Construction sites can be very dangerous places to work, with a variety of risks to employees – the threat of falls from a height, crush injuries due to falling or moving objects, of electrocution due to faulty wiring, to name but three examples.
As well as the obvious personal cost to individuals who suffer injuries, there is also a material cost to the project, in terms of delays, damaged equipment, and insurance or damages claims.
Cloud-based solutions are making it easier to properly monitor workers, prevent accidents and reduce the rate of serious injuries and worker deaths.
While all building projects should be run with a culture of ‘safety first’, unfortunately this is not always the case. And even when a project is, it’s very difficult to reduce the risks to zero and accidents can still happen.
Inspections are an essential part of the construction process. If done correctly, they can have tremendous advantages for all project stakeholders. Inspections should provide the certainty that everything is proceeding on-site exactly as it should and both and site and the building are safe for workers and future users.
The basic premise of inspections is that a third party – maybe a manager or supervisor on the project or an independent inspector – will check that work is done in the correct way and will provide documentary evidence for this. If they find any of the work is not up to standard, they will inform the relevant subcontractor or worker and ensure that the work is redone or completed promptly before anyone moves on.
However, typical site inspections come with some drawbacks. For instance, problems found during inspections might be addressed verbally, the inspector will talk to the responsible party and ask them to fix the issue with no written documentation involved. This can lead to misunderstandings and mean the problem is not fully fixed, storing up safety problems for later.
Stakeholders may interact by email, texts or even Whatsapp – meaning the project owners have no control over the flow of information and whether it is correct or even happens at all. It also presents problems should a worker be injured and there is no documentation to prove that warnings had been issued, or to prove liability, or to get to the bottom of what went wrong and avoid it happening again.
Another common issue is that there is a time delay between the work being done and the work being inspected, and the subcontractor has already packed up and moved on to a different project. This will make it difficult for any problems to be solved to satisfaction, again storing up safety issues for later.
A fact of building sites is that workers are often operating under pressure timewise. If part of a job is supposed to be complete and is at risk of causing a costly delay, workers are more likely to take a chance to get something done quickly than to take their time and follow correct procedure – and that is when accidents happen.
Another fact is that building sites have a lot of personnel coming and going, subcontractors and casual workers might only spend a few days on a site – and this leads to issues with poor familiarity with the site and with workflows. A casual worker is more likely to show up in the wrong place at the wrong time. It also means it is difficult for a main contractor to know the level of training that everyone on his building site has received.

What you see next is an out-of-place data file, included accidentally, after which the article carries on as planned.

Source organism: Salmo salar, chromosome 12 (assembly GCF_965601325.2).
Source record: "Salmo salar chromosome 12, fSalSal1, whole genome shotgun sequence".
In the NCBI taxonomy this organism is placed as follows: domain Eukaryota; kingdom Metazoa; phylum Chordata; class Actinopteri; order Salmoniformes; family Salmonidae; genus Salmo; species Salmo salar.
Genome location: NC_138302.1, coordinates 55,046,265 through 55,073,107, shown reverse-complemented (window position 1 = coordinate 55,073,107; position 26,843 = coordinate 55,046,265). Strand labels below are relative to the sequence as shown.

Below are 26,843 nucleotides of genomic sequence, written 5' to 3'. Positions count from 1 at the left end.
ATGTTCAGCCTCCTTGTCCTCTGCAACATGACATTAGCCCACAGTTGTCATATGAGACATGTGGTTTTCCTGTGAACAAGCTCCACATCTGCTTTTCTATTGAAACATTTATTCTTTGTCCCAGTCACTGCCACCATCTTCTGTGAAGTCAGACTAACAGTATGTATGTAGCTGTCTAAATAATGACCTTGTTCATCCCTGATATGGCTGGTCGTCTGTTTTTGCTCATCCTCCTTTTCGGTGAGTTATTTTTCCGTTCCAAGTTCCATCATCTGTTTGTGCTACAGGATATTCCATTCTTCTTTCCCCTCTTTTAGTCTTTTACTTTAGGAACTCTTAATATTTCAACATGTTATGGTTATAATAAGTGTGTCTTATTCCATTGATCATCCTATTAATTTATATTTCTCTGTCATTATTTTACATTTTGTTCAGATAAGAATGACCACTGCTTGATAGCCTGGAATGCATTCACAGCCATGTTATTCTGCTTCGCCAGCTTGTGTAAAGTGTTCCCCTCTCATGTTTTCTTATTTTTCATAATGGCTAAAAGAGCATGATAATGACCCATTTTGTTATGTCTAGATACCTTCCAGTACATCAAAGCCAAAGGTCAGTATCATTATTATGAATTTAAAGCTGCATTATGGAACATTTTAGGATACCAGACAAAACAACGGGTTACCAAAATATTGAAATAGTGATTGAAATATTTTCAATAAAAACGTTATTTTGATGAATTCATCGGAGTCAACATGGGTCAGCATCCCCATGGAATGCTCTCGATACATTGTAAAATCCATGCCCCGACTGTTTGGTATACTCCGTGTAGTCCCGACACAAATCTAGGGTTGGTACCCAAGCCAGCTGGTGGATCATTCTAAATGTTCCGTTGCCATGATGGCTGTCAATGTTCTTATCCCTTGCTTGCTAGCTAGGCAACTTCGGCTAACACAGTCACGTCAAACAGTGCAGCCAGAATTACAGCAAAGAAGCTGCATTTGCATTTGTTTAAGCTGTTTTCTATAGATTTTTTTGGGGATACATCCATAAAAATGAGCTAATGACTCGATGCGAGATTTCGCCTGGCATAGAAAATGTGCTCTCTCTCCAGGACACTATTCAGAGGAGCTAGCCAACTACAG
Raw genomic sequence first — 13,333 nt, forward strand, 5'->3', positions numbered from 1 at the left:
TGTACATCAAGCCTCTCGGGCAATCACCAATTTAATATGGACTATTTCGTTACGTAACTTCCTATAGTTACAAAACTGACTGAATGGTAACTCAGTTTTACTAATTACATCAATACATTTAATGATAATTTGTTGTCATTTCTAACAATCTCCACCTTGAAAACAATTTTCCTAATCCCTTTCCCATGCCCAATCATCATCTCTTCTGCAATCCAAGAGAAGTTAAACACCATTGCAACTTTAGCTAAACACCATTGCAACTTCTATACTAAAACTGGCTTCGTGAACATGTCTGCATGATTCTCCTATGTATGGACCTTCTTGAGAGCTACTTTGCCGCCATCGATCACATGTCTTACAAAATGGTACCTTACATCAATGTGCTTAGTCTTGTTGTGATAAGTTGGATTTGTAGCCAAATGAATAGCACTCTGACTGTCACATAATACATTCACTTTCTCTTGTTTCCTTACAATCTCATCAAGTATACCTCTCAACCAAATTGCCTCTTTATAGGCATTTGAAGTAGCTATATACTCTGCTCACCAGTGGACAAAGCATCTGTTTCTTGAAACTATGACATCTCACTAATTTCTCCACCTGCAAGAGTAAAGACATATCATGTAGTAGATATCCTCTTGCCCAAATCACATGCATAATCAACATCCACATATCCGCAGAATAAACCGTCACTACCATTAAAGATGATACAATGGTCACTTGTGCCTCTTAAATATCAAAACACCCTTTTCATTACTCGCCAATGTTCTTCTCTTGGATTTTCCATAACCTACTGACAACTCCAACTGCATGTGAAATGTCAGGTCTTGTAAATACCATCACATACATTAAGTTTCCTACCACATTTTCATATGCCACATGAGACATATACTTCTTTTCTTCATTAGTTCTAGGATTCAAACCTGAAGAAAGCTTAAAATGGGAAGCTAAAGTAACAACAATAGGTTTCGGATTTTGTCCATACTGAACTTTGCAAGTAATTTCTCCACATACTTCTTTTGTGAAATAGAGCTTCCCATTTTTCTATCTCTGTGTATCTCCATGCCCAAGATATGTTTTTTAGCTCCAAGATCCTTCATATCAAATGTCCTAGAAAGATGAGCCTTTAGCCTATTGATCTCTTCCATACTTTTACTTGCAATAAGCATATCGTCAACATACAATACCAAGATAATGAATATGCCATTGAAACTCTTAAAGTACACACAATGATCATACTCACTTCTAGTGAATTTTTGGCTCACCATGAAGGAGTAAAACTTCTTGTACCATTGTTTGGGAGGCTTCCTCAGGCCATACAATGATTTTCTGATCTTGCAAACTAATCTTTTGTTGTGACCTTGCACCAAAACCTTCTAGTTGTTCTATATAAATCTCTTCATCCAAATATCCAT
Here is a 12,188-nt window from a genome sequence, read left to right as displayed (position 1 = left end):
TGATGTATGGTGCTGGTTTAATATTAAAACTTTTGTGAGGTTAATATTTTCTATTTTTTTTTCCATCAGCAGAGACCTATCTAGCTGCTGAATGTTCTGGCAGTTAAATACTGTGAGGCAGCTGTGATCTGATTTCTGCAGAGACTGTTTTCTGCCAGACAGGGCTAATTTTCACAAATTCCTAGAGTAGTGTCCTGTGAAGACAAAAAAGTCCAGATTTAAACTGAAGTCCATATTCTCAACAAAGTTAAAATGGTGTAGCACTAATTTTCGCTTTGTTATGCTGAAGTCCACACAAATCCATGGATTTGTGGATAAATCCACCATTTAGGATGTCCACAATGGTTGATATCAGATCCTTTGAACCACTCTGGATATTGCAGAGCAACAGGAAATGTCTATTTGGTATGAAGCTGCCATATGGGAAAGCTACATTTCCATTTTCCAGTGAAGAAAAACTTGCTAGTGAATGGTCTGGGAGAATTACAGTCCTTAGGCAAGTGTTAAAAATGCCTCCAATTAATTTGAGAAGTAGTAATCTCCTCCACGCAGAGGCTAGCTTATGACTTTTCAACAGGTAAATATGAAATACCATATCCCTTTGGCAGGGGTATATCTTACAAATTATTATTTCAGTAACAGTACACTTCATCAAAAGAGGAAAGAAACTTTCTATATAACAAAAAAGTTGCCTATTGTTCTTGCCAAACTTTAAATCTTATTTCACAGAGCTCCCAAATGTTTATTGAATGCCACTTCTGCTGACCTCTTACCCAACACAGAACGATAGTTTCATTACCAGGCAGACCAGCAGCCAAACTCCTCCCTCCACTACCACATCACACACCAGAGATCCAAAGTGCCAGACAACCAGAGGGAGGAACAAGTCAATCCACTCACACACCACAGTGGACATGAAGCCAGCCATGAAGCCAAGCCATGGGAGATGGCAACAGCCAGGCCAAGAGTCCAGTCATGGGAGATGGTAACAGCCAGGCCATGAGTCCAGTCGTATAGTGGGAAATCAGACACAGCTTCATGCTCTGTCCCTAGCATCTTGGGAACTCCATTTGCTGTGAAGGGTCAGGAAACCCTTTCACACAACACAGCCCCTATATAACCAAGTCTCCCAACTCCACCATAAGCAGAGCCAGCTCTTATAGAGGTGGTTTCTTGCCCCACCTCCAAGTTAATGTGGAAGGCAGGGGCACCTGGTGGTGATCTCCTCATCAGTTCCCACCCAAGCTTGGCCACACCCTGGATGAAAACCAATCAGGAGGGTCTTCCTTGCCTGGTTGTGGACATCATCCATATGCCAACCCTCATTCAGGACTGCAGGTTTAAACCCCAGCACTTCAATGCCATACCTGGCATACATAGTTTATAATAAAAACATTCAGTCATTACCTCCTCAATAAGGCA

And problems lead to more problems – if a project site is not managed efficiently as a whole, small problems are more likely to lead to delays, pressure and therefore bigger problems, and greater dangers for workers.
Having an integrated construction software platform helps to improve standards and efficiencies throughout an entire project. And it helps to ingrain a culture of knowledge, accountability and safety into everything that is done. It will lead to a more efficient site, meaning fewer problems, less time pressure, so less incentive to cut corners.
When it comes to inspections, it means that information about work progress is shared in real-time, cutting any delay between work being finished and the inspection taking place, and reducing problems that arise from this. It also enhances and documents all interaction between the inspector and subcontractors, meaning there’s a record of all directions regarding work that needs to be redone or fixed. There’s less chance of misunderstanding around the scale or nature of the problem and the work needed to fix it. The ability to include photos in any interaction helps with clarity.
Once a digital solution is in use, everyone is working from a position of knowledge – easier communication and collaboration means that workers can be given detailed plans of the site before they even arrive so they can know exactly what the job entails and what equipment and safety requirements will be involved. There is greater and more immediate accountability, meaning subcontractors know they will not get away with sub-standard work. And having access to information in the field means workers are less likely to take a chance – they can find out what they need instantly, without the delay of maybe leaving the site to check a drawing back in head office or going to find a certain individual to ask a particular question. With a digital solution, they can proceed with their task promptly and safely with the knowledge they need.
A digital solution means main contractors can keep tabs on everyone on-site, casuals included, and it makes it easier for workers to easily report on-site hazards or unsafe conditions, enabling a quick resolution.
And the fact that everything is documented in real time means that should something go wrong, an injury or accident, project leaders are able to gain greater insight into what caused it and prevent it from happening again.